Texas Rangers

Rangers' Andrus: 'I thought it was going to be a lot easier than it is'

It hasn't been as easy for Elvis Andrus to regain his timing at the plate as he thought it would be.
It hasn't been as easy for Elvis Andrus to regain his timing at the plate as he thought it would be. mfaulkner@star-telegram.com

The numbers posted by Elvis Andrus in his first six games since coming off the disabled list June 18 were not what he was expecting.

He had managed only three hits ­— two of them infield singles — in 25 at-bats for the Texas Rangers. That came on the heels of a 1 for 24 showing over seven games on a rehab assignment.


"I thought it was going to be a lot easier than it is," Andrus admitted Tuesday.

But it's getting better, he assured. His timing is getting better. He's not remotely concerned that the ulna bone that was broken April 11 isn't healthy enough for him to perform is duties.

It's just going to take some time.

"I'm feeling better, man," Andrus said. "Every day the timing is feeling better. My feeling for the game is better. It's working hard. I'm watching a lot of videos and working on my swing day in day out trying to get to 100 percent as soon as possible."

The Rangers certainly aren't backing away from Andrus, though he did get a day off Sunday after starting the first five games off the 60-day disabled list. He batted second and started at shortstop Tuesday in the Rangers' 3-2 interleague loss to the San Diego Padres.

Rougned Odor and Robinson Chirinos hit solo home runs off former teammate Tyson Ross, but the Padres rallied for three runs in the eighth against Jake Diekman.

Andrus? Well, he went 1 for 5, singling in the ninth, but he entered the game encouraged by his performance Monday night.

Andrus went 1 for 4 and drove in two runs, the second of which came on a sacrifice fly. That and his fifth-inning RBI single were to right field, and the single was a hard liner that might rate as his hardest-hit ball since before the injury.

"Yesterday was a great game for me," Andrus said. "I was able to drive that ball to right field. I had three or four at-bats where I put a good swing on it. That's what I needed right now. If I keep doing it and keep doing it, everything is going to work out."

Everything else about the way he's playing has been fine, from his fielding to his base running. He dived head-first at home plate in a game last week at Kansas City, and he wasn't been afraid to rub Adrian Beltre's head after his two home runs last week.

The arm, which was fractured just below the elbow when hit by a Keynan Middleton pitch in the ninth inning of a loss to the Los Angeles Angels, is fine. So his Andrus' mind.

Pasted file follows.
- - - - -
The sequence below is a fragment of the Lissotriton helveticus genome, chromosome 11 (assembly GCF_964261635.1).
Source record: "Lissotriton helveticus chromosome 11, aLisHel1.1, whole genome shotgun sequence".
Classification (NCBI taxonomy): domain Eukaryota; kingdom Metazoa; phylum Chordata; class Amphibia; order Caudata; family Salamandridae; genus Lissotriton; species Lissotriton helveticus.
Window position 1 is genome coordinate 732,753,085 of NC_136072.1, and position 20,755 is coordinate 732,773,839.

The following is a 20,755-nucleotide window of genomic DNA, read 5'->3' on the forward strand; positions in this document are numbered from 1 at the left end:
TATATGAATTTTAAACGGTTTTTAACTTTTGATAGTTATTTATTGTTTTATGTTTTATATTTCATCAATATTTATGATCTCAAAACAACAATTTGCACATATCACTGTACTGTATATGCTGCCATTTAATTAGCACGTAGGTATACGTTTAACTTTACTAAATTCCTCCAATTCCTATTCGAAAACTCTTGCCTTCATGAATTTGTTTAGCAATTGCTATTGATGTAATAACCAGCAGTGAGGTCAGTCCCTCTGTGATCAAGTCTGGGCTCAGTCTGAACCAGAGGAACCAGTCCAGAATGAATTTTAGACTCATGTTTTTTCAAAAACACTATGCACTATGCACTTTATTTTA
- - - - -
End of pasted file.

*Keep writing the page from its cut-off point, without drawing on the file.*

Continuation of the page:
"I have no doubts about my arm at this point," he said. "Maybe the first two or three games I was rehabbing. After that I knew it was all good, everything was going to be fine and it was going to get stronger. I don't have any hesitation with my arm.

"It feels strong. I don't feel it's 100 percent strong, but it's in the 80s. The more I play, the stronger is going to get. I'm just trying to be smart going forward."

But why no home runs from the player who hit a career-high 20 of them last season? Or doubles, after logging a career-high 44 in 2018?

It's not a lack of strength. It goes back to getting his swing back in order after missing 59 games in just more than two months.

"As soon as I get my swing and timing, the ball's going to go," he said.

Manager Jeff Banister sees the improvement, too, and understands that Andrus needs time. He went through a full spring training and played only two weeks, then was out 50-plus games but without a spring training before returning.

The pitchers he has been facing haven't been working at the same level as the guys he saw trying to knock the rust off in the Cactus League.

"It's tough," Banister said. "You don't really have a spring training to go back through. You're being thrown back into the fire against guys, they're full throttle. They're right in the middle of the season. They're at the peak of their performance level. That makes it challenging."

The Rangers have benefited from simply having him in the lineup.

It's been said before but is worth repeating: Andrus gives his teammates a lift with the energy he brings to the field each day.

"It's like having a quadruple shot of espresso every day," Banister said. "He is the high-octane energy bunny for us. It's loud and it's fun. It's with a smile and he's not afraid."

Andrus and the Rangers expect his bat to start providing a boost soon.

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